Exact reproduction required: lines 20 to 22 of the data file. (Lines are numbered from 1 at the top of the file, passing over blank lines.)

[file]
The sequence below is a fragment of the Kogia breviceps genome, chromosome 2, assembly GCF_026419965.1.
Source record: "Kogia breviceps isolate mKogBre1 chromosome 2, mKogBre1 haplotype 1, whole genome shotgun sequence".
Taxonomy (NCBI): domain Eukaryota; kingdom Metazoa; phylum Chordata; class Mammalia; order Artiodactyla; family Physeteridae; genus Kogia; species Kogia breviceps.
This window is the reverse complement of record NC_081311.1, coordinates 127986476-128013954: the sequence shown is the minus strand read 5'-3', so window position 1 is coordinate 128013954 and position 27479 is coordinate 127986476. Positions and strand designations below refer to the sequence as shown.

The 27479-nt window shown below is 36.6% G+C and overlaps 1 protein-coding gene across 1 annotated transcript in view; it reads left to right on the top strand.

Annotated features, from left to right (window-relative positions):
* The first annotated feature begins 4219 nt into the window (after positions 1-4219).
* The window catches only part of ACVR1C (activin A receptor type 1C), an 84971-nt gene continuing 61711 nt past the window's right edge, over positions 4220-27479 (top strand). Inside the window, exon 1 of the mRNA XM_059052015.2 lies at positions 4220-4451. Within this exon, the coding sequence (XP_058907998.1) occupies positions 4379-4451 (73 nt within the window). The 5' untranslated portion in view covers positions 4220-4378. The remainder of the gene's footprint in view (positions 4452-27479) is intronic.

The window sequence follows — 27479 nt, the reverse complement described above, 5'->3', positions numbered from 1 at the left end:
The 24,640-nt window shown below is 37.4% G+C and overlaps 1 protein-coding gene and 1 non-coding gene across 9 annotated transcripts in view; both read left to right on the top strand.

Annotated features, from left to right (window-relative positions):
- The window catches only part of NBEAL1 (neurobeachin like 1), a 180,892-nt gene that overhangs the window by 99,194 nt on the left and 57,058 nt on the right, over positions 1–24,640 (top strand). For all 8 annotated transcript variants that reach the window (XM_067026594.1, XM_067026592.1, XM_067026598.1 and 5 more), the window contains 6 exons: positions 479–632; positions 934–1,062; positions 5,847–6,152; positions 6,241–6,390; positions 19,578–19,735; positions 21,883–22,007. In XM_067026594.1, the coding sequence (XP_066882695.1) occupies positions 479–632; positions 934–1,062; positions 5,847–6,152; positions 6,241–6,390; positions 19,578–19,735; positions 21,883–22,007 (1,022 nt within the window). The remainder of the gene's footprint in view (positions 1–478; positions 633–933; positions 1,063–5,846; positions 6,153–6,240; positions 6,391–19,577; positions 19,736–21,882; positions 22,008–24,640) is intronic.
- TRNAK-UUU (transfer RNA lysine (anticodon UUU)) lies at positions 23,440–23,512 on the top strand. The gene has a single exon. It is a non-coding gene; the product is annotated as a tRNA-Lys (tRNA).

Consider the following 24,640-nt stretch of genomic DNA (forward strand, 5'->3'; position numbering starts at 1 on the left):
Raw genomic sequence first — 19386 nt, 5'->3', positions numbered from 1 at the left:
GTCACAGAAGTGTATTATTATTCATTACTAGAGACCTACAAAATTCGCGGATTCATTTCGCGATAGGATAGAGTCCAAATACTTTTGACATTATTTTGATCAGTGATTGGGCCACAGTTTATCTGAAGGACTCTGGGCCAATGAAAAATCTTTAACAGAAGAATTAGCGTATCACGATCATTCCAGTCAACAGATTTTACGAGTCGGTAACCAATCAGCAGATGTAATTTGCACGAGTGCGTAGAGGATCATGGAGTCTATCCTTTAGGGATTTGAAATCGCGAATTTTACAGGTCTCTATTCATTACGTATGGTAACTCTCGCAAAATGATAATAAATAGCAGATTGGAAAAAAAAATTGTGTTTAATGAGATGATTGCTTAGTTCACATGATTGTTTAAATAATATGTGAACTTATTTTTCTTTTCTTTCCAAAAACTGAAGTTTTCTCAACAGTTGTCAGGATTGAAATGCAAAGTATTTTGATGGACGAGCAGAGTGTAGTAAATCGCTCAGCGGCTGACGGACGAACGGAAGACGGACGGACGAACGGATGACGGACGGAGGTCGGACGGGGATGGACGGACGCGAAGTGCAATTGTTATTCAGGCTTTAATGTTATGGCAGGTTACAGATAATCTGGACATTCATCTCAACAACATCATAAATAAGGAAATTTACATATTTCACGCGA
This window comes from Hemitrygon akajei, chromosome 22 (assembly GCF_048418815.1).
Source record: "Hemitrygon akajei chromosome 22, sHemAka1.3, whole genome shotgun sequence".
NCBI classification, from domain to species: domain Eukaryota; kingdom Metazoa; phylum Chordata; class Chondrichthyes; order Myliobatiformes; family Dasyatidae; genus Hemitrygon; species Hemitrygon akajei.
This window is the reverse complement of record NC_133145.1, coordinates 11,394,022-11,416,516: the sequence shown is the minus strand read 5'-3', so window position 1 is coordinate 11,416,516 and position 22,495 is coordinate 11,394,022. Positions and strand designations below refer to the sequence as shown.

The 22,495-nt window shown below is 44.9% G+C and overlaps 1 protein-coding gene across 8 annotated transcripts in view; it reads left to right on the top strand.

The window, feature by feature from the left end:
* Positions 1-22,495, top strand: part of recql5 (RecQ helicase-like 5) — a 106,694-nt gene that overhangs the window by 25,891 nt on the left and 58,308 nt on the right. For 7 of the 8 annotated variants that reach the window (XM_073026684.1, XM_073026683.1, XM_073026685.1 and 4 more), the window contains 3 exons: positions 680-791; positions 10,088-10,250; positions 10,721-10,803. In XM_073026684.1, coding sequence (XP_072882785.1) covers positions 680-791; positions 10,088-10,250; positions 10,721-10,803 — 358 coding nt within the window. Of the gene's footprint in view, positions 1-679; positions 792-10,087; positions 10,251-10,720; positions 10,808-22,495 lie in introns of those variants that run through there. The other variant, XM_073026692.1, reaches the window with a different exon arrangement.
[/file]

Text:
This window is the reverse complement of record NC_133145.1, coordinates 11,394,022-11,416,516: the sequence shown is the minus strand read 5'-3', so window position 1 is coordinate 11,416,516 and position 22,495 is coordinate 11,394,022. Positions and strand designations below refer to the sequence as shown.

The 22,495-nt window shown below is 44.9% G+C and overlaps 1 protein-coding gene across 8 annotated transcripts in view; it reads left to right on the top strand.

The window, feature by feature from the left end: